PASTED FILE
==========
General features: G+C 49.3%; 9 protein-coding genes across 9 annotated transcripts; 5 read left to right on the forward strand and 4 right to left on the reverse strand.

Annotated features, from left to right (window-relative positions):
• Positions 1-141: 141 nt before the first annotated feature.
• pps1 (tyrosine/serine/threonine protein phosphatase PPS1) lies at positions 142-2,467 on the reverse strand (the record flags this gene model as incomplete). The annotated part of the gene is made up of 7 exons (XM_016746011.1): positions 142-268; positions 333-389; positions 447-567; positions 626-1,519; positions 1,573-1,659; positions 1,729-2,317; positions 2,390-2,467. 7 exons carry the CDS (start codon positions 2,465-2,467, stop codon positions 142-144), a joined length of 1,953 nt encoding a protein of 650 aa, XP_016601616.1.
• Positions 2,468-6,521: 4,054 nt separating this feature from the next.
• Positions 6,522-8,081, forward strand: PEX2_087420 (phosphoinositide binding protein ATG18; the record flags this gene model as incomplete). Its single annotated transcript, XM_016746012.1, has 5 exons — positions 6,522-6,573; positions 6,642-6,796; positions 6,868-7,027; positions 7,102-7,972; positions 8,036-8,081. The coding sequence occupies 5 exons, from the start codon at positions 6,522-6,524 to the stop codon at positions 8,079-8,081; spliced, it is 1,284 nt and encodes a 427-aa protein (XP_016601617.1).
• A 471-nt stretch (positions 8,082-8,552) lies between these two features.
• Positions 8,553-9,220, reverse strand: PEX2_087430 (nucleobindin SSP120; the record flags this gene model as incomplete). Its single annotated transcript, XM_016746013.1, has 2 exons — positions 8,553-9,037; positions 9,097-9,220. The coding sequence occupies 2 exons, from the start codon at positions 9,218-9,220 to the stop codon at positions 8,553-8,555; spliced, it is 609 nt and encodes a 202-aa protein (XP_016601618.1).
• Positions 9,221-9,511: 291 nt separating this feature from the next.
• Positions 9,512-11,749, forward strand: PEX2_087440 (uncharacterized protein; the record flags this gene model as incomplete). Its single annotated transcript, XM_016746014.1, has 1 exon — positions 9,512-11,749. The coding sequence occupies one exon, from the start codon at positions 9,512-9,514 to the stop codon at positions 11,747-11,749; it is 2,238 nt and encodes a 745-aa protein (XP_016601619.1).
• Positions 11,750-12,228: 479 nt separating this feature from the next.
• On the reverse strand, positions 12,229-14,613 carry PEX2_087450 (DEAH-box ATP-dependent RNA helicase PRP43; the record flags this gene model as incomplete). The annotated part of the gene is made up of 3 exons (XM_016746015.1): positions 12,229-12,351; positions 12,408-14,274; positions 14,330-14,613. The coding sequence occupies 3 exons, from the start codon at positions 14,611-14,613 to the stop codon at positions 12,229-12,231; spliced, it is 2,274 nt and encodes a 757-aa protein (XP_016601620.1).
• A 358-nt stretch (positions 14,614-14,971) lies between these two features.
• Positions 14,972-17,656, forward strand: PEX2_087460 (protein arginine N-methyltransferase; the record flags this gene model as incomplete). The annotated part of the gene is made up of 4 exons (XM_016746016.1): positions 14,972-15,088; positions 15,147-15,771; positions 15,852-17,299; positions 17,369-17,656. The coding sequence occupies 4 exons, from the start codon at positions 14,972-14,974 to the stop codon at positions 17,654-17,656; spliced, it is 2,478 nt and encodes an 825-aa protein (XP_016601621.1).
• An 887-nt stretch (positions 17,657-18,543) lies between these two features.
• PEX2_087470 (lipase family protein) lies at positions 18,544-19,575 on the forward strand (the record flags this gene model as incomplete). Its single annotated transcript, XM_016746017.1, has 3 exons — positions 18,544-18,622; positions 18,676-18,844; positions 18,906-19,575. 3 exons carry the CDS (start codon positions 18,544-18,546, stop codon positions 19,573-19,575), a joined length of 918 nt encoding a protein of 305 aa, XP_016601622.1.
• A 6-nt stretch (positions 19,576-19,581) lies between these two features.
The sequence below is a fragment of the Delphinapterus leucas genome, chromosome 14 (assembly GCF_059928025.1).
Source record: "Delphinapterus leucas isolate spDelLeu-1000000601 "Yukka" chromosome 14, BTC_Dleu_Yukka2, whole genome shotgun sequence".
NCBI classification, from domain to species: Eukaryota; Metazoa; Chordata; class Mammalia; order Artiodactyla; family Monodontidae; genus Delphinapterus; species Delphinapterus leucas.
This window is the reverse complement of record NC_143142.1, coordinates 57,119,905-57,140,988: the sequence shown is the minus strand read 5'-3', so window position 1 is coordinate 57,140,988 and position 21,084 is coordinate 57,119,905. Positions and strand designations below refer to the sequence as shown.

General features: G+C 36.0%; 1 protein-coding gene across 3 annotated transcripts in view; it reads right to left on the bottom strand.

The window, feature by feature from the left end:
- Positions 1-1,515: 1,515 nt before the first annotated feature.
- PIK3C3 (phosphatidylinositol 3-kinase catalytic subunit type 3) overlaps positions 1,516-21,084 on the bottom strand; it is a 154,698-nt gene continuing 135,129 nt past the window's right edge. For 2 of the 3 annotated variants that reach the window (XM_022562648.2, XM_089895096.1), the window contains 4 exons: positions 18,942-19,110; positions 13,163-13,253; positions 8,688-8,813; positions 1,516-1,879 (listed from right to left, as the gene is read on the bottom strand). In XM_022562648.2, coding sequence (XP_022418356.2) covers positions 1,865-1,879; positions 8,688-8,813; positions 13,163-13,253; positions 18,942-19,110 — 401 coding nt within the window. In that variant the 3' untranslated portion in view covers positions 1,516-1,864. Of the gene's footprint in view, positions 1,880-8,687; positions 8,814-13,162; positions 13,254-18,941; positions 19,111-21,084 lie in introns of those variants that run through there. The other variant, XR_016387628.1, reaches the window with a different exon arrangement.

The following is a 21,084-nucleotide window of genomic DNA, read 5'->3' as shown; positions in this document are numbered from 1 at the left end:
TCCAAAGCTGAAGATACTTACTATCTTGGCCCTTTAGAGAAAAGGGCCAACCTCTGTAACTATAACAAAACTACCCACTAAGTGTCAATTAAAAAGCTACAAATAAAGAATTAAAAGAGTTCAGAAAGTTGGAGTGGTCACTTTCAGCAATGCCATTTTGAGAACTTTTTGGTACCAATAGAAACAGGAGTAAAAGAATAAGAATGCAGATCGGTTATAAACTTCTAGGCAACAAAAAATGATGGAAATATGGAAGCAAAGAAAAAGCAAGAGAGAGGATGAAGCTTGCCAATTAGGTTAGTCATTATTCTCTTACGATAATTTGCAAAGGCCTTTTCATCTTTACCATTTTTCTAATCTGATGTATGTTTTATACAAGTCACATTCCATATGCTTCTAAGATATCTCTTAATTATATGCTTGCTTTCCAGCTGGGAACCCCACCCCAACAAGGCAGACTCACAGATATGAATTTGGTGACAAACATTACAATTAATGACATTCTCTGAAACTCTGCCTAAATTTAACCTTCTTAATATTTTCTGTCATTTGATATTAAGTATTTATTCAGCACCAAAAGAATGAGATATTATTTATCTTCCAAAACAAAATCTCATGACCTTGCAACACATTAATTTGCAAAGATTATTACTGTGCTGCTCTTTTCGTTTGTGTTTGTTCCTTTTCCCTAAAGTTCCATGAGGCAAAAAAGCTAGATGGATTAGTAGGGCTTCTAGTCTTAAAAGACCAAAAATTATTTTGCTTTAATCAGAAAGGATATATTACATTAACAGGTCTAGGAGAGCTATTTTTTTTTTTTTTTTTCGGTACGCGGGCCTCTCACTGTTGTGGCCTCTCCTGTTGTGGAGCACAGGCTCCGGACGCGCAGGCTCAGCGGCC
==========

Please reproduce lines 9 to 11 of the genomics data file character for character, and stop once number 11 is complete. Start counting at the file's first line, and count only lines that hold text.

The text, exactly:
• Positions 9,221-9,511: 291 nt separating this feature from the next.
• Positions 9,512-11,749, forward strand: PEX2_087440 (uncharacterized protein; the record flags this gene model as incomplete). Its single annotated transcript, XM_016746014.1, has 1 exon — positions 9,512-11,749. The coding sequence occupies one exon, from the start codon at positions 9,512-9,514 to the stop codon at positions 11,747-11,749; it is 2,238 nt and encodes a 745-aa protein (XP_016601619.1).
• Positions 11,750-12,228: 479 nt separating this feature from the next.